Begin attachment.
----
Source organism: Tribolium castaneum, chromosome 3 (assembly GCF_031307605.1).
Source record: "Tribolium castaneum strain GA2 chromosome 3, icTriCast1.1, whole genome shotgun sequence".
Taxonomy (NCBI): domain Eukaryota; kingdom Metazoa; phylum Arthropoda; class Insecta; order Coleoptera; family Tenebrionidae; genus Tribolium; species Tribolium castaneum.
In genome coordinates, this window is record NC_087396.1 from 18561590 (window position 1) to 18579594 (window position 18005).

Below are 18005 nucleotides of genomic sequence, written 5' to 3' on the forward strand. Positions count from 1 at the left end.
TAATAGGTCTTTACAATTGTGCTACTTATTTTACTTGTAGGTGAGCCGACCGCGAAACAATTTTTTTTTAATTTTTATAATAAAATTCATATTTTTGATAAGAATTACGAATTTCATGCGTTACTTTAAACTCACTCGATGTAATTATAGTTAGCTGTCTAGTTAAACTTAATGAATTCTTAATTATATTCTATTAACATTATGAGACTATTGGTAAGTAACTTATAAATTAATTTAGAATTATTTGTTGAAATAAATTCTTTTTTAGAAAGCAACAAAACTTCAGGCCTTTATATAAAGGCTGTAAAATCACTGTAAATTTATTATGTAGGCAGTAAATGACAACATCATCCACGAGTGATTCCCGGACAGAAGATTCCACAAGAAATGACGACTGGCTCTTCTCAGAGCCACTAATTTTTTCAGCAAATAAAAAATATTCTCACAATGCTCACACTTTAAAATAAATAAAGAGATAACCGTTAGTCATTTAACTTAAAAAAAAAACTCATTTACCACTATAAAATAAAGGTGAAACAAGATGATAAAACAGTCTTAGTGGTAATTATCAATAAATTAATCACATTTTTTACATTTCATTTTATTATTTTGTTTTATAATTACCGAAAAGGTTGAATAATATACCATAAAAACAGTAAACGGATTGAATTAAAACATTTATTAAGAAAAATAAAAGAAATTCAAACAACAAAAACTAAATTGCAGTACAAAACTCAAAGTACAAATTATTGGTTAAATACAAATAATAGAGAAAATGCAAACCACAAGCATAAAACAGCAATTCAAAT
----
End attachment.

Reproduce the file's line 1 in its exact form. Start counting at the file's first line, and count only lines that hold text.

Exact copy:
Source organism: Tribolium castaneum, chromosome 3 (assembly GCF_031307605.1).